My eldest daughter, let’s call her Luna, asked me the other day in the car.
When a woman is married she is Mrs., when she is not she is Ms., but men & boys are always Mr., why is that?
Unmarried boys and married men also should have a different title, because it makes no sense that my friend Ryan is Mr. & the principal is also Mr.….
Just before that we had been listening and signing along to “Let It Go” (from the movie Frozen, in case you have somehow missed it, lol)
As you can imagine, I needed a few seconds to pull my thoughts together and provide an answer that was both accessible and relevant.
Me: “Well, long time ago – at least in French, maybe in English too but I am not sure -there was a word for unmarried young men – damoiseau*. At some point that word stopped being used – I am not sure why, but the two words for the women remained.”
Luna: “But why?”
Me: “Well, not so long ago, in the USA and in Europe, married and unmarried women did not have the same rights. For example, an unmarried woman could study, work, have her own apartment. But for a married woman to study, work & sometimes-even travel, she needed her husband’s permission. So maybe the 2 titles were kept to make it easier to know what your rights were, I am not sure.”
Luna: ”Boys and men are also allowed different things, so they should also be called different.”
Luna went back to practicing “Let it go” and I was left with my thoughts. Luna is 9 and at the moment she is an artist.
Luna didn’t pick up on the different rights of women – she is still young & that doesn’t fit her reality. In her world, women have jobs and go to school & leave their husband if they grow too unhappy with them. lol
I was left a bit sad. Sad to realize how deep and pervasive misogyny is. Even in something as simple as social titles. It also made me sad to realize that women are fighting the same battles, over and over again.
However it also reminded me of the importance of my work. I support women, in many different ways. One of them is being a self-care coach for successful & overwhelmed working moms.
And I feel that it is important because WE are the ones raising the children, even if we also work, even if we are the main breadwinners, the children are still mostly on us.
Fighting overwhelm in the demographic that has the biggest influence on what our children learn & observe is a great job.
Overcoming over overwhelm allows my fellow moms to have enough energy to have those conversations with their kids, to dare an explanation that might open the pandora’s box of “why”, to be willing to go there. It gives them enough mental space to catch the opportunity to sew the seeds of reflection.
But mostly it allows us to create a new reality for our children. A new paradigm.
One in which being an educated woman who chooses (or has) to work (or have a significant role outside her house – in politics, community service, religious organizations, etc.) while raising children does not turn into a nervous wreck or a time bomb about to blow any minute. One in which we show them that “mom” is not the whole of us, that no matter how happy & blessed we feel to be “mom”, the other parts of us are still very much alive, even blooming. We initiate them into the art of self-care, which for me is knowing and attending to all your physical, emotional and spiritual needs – from a place of sovereignty, knowing that only through that place you can both be of service to your beloveds and to the world while being of service to yourself.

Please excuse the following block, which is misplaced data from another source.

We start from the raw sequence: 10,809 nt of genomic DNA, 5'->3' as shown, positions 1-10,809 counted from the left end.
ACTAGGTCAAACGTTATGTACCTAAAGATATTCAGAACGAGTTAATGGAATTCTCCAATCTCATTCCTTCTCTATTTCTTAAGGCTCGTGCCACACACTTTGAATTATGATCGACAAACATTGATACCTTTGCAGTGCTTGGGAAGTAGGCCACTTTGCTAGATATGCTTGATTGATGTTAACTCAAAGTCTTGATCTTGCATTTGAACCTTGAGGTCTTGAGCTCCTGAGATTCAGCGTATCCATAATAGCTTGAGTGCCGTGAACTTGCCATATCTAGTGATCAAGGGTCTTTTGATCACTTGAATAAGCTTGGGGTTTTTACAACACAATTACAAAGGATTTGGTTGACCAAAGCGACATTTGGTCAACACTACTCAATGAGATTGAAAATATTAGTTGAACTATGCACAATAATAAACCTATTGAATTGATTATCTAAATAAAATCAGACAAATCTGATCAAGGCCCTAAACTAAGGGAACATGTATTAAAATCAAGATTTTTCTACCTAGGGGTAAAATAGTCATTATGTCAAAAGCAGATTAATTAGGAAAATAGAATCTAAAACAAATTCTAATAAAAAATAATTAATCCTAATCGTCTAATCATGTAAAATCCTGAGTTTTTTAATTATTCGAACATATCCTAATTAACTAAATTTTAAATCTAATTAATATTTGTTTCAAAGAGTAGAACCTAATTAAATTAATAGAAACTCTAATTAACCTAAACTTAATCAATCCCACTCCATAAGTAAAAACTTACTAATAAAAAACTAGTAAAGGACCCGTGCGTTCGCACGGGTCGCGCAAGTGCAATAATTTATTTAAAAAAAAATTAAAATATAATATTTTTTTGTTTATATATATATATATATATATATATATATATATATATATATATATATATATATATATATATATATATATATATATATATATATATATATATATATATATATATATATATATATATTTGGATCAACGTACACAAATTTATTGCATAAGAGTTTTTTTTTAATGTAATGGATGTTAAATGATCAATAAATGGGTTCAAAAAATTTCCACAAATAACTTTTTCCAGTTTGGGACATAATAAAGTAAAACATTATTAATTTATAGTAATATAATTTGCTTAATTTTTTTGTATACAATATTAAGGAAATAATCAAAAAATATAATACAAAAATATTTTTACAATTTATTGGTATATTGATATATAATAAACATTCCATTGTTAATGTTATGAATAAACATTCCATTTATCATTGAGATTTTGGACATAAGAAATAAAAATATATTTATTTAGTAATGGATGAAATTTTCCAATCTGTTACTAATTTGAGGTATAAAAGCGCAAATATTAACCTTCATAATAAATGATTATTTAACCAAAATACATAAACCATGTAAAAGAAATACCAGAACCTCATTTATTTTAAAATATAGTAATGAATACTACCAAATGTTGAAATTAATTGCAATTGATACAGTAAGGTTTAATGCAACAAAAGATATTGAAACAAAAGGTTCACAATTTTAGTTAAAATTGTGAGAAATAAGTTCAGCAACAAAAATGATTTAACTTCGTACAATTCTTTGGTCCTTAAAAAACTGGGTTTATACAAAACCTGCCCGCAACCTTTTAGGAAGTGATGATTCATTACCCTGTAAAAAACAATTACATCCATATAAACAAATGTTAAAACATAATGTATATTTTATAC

Let me ask you, who taught you to put yourself last? To make sure your kids are well, your husband satisfied, your job done AND your house spotless even if you feel so exhausted that you are having a hard time thinking or breathing?
What if you had been taught that being a good mom required first and foremost that you take care of yourself? And you’ve probably noticed that I am not talking about getting a manicure or an occasional massage…
What if you had been taught not only to make sure you are at your best but also how to do it? The idea of taking time for yourself would not make you roll your eyes, it would be as natural as taking a shower.
When you are a pro at self-care, you would know how to decide when you have done enough, when you can let go, when you should request and even demand for others to do their share (and you would know what “their share” is). You would make decisions at work always weighing how does that work for you (even if it meant less time with the family).
Wouldn’t receiving that education have been a wonderful, wonderful gift?
I don’t blame our mothers, most of them were not very good at it to begin with plus I doubt any of them could have foreseen the situations we find ourselves in. Our current situation demands much of us at work, but offers little rewards to women (lower pay, lower chances of promotion, etc.), ubiquity has become mandatory – “always available” the curse of modern mothers, because for us it’s not just at work but also at home.
So after a while with my thoughts, I felt really good about my choice to use all of my experience as a “corporate mom”, as a facilitator and as a woman to help my sisters learn a skill that will not only be invaluable to them – to move from living from a place of constant overwhelm to living a radiant life, fueled by their own self-care – but also to their children.
So my dear, I’d like to leave you with a request.
The 8th of March is International Women’s Day – please take some time to celebrate yourself by reflecting on your self-care.
Do you know what your true needs are? (body, mind & soul)
How much do you attend to them?
What are you teaching (by example) about mothers & women to your kids?
Awareness is the beginning of the journey.
* the dictionary definition of damoiseau is a gallant man… But in French medieval books, the term referred to a man that was not yet a knight, or a young noble man.